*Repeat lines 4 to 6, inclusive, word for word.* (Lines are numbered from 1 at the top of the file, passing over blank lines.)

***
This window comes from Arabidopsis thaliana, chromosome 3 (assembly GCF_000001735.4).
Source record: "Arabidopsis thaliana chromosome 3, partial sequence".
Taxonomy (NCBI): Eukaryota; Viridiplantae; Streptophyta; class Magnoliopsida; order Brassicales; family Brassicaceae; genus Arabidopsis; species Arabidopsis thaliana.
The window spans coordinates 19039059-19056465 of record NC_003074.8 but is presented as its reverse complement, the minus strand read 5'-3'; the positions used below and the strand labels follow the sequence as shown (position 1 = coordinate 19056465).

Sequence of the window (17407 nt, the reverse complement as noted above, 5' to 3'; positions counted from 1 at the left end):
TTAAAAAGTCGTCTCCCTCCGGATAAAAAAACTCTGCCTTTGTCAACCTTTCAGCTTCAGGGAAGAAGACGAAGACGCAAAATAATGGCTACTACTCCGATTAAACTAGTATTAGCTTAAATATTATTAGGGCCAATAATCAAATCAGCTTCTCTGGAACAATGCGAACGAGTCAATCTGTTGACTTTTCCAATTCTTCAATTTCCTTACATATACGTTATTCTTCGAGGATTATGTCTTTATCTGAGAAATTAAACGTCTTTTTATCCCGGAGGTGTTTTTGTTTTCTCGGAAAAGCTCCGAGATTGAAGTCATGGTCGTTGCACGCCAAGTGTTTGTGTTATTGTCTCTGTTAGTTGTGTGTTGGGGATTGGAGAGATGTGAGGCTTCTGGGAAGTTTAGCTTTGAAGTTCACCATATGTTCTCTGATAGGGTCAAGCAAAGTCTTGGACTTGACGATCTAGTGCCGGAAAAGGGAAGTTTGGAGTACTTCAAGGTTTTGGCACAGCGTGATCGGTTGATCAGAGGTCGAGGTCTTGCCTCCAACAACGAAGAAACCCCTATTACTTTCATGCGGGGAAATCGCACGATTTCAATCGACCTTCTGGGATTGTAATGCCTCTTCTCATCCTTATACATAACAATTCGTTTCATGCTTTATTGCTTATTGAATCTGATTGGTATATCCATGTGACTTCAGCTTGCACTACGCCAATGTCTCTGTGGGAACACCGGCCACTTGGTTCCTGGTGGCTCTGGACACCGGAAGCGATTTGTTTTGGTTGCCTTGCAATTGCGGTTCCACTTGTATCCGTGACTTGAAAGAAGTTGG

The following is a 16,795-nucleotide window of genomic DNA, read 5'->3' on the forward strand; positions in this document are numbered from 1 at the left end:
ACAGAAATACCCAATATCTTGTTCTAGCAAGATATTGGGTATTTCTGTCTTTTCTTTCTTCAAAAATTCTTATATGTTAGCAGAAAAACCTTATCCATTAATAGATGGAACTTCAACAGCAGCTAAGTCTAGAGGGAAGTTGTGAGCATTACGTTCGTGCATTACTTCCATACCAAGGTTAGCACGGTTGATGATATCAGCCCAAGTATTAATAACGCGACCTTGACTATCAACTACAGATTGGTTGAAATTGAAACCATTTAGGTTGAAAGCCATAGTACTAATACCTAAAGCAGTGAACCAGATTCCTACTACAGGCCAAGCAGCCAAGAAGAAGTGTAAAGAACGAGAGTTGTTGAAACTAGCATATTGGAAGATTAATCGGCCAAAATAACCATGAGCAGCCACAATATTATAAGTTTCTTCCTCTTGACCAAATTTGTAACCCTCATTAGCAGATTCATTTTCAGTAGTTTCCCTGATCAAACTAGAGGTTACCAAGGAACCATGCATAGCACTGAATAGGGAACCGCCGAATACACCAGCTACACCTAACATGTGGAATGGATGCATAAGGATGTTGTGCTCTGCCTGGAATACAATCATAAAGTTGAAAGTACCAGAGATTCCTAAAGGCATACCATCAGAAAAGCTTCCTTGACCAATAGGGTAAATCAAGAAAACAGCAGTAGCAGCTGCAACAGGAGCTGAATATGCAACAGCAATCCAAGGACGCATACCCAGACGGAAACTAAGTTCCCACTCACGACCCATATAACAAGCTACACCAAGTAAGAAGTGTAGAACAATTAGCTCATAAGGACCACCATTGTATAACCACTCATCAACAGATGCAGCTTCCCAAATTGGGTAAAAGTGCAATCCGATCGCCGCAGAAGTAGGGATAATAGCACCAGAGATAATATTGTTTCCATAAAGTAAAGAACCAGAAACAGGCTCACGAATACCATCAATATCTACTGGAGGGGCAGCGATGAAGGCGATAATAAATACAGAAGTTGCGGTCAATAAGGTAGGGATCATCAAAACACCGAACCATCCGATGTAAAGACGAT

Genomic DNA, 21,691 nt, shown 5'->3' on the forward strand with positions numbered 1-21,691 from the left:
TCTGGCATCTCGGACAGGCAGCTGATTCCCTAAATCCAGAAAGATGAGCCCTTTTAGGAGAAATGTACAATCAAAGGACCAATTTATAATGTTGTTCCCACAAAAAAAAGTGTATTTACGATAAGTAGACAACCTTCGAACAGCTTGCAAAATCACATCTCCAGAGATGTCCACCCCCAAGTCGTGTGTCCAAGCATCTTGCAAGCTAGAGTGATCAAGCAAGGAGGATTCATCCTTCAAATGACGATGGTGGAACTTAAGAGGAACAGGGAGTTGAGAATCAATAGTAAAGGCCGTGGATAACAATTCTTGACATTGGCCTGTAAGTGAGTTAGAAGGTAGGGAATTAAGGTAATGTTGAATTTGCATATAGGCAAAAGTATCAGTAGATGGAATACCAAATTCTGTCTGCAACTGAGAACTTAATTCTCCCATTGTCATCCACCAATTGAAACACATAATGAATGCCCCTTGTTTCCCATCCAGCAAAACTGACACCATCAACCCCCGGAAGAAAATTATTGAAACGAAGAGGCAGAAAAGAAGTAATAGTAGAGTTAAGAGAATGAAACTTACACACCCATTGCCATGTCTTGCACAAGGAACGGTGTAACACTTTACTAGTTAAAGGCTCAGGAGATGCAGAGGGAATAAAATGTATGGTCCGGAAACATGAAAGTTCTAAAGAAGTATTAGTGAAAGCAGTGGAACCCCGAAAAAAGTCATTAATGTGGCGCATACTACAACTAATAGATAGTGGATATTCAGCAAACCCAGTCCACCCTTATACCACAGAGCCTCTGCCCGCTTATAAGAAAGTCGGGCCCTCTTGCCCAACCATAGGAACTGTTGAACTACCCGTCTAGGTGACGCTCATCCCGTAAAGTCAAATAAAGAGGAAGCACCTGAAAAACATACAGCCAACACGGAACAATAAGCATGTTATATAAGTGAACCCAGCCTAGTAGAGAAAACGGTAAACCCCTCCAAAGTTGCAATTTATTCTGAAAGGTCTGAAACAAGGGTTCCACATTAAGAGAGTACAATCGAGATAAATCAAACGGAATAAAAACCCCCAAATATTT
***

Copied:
The window spans coordinates 19039059-19056465 of record NC_003074.8 but is presented as its reverse complement, the minus strand read 5'-3'; the positions used below and the strand labels follow the sequence as shown (position 1 = coordinate 19056465).

Sequence of the window (17407 nt, the reverse complement as noted above, 5' to 3'; positions counted from 1 at the left end):
TTAAAAAGTCGTCTCCCTCCGGATAAAAAAACTCTGCCTTTGTCAACCTTTCAGCTTCAGGGAAGAAGACGAAGACGCAAAATAATGGCTACTACTCCGATTAAACTAGTATTAGCTTAAATATTATTAGGGCCAATAATCAAATCAGCTTCTCTGGAACAATGCGAACGAGTCAATCTGTTGACTTTTCCAATTCTTCAATTTCCTTACATATACGTTATTCTTCGAGGATTATGTCTTTATCTGAGAAATTAAACGTCTTTTTATCCCGGAGGTGTTTTTGTTTTCTCGGAAAAGCTCCGAGATTGAAGTCATGGTCGTTGCACGCCAAGTGTTTGTGTTATTGTCTCTGTTAGTTGTGTGTTGGGGATTGGAGAGATGTGAGGCTTCTGGGAAGTTTAGCTTTGAAGTTCACCATATGTTCTCTGATAGGGTCAAGCAAAGTCTTGGACTTGACGATCTAGTGCCGGAAAAGGGAAGTTTGGAGTACTTCAAGGTTTTGGCACAGCGTGATCGGTTGATCAGAGGTCGAGGTCTTGCCTCCAACAACGAAGAAACCCCTATTACTTTCATGCGGGGAAATCGCACGATTTCAATCGACCTTCTGGGATTGTAATGCCTCTTCTCATCCTTATACATAACAATTCGTTTCATGCTTTATTGCTTATTGAATCTGATTGGTATATCCATGTGACTTCAGCTTGCACTACGCCAATGTCTCTGTGGGAACACCGGCCACTTGGTTCCTGGTGGCTCTGGACACCGGAAGCGATTTGTTTTGGTTGCCTTGCAATTGCGGTTCCACTTGTATCCGTGACTTGAAAGAAGTTGG